Lucy Mack Smith, History, 1845

  • Source Note
  • Historical Introduction
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of great enterprise, energetick in business. and possessed  of a high degree of patriotism, he launched forth  on the frontiers at in the year 1800; (if I rec ollect right;) where he immediately commenced tra ding with the Indians. He left his family in  Tunbridge on his farm; and while he was engaged  in business at he visited them, sometimes  once a year, eighteen months, and two years— just  as it happened.
“I visited Nov. 1st 1820. where I found  the Maj. merchandizing upon quite an extensive scale;  having six clerks in one store; besides this he had  many other stores in the ; as well  as stores in various parts of . His business  at Pontiac, was principally farming and building; but  in order to facilitate these two branches of business  he set in opperation, a saw and grist mill, and  afterwards added the different branches of mechan ism. He made the turnpike from to Pon tiac at his own expense. He also did considerable  other <public> work for the purpose of giving employment to the  poor. He never encouraged idleness or the man  above his business. ¶ In 1828, having been absent  from a short time I returned: the Maj. was  then a member of the council of the , in which  he had acted a very conspicuous part in enhancing  its prosperity and enlarging its settlement; and it was  a common saying, that he had done much more for  the than any other individual:— in short  the Maj. was a man of talents of the first order:  he was energetick and entiring; and always enc ouraging industry. And he was verry cautious how  he applied his acts of charity.
Respectfully by
Horace Stanly [p. 21]
of great enterprise, energetick in business. and possessed of a high degree of patriotism, he launched forth on the frontiers at in the year 1800; (if I recollect right;) where he immediately commenced trading with the Indians. He left his family in Tunbridge on his farm; and while he was engaged in business at he visited them, sometimes once a year, eighteen months, and two years— just as it happened.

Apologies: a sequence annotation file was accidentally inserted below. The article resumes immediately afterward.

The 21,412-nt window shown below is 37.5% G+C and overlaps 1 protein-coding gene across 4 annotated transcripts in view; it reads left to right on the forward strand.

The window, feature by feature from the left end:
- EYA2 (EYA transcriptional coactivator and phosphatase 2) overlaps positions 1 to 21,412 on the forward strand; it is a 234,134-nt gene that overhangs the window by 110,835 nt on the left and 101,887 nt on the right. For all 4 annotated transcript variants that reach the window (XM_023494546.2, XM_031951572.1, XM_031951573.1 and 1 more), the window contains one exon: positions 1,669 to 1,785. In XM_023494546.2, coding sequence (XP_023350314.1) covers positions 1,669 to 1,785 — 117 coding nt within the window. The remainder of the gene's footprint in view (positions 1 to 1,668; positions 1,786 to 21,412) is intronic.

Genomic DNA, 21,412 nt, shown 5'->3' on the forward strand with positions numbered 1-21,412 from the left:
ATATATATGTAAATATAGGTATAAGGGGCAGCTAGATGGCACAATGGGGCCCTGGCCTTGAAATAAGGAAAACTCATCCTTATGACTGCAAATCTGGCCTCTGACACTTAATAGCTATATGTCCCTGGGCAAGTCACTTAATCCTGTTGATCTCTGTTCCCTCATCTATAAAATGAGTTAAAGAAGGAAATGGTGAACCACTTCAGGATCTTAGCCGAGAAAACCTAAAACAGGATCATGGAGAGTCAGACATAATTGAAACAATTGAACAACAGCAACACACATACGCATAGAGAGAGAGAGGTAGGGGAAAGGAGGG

“I visited Nov. 1st 1820. where I found the Maj. merchandizing upon quite an extensive scale; having six clerks in one store; besides this he had many other stores in the ; as well as stores in various parts of . His business at Pontiac, was principally farming and building; but in order to facilitate these two branches of business he set in opperation, a saw and grist mill, and afterwards added the different branches of mechanism. He made the turnpike from to Pontiac at his own expense. He also did considerable other public work for the purpose of giving employment to the poor. He never encouraged idleness or the man above his business. ¶ In 1828, having been absent from a short time I returned: the Maj. was then a member of the council of the , in which he had acted a very conspicuous part in enhancing its prosperity and enlarging its settlement; and it was a common saying, that he had done much more for the than any other individual:— in short the Maj. was a man of talents of the first order: he was energetick and entiring; and always encouraging industry. And he was verry cautious how he applied his acts of charity.
Respectfully by
Horace Stanly [p. 21]
Page 21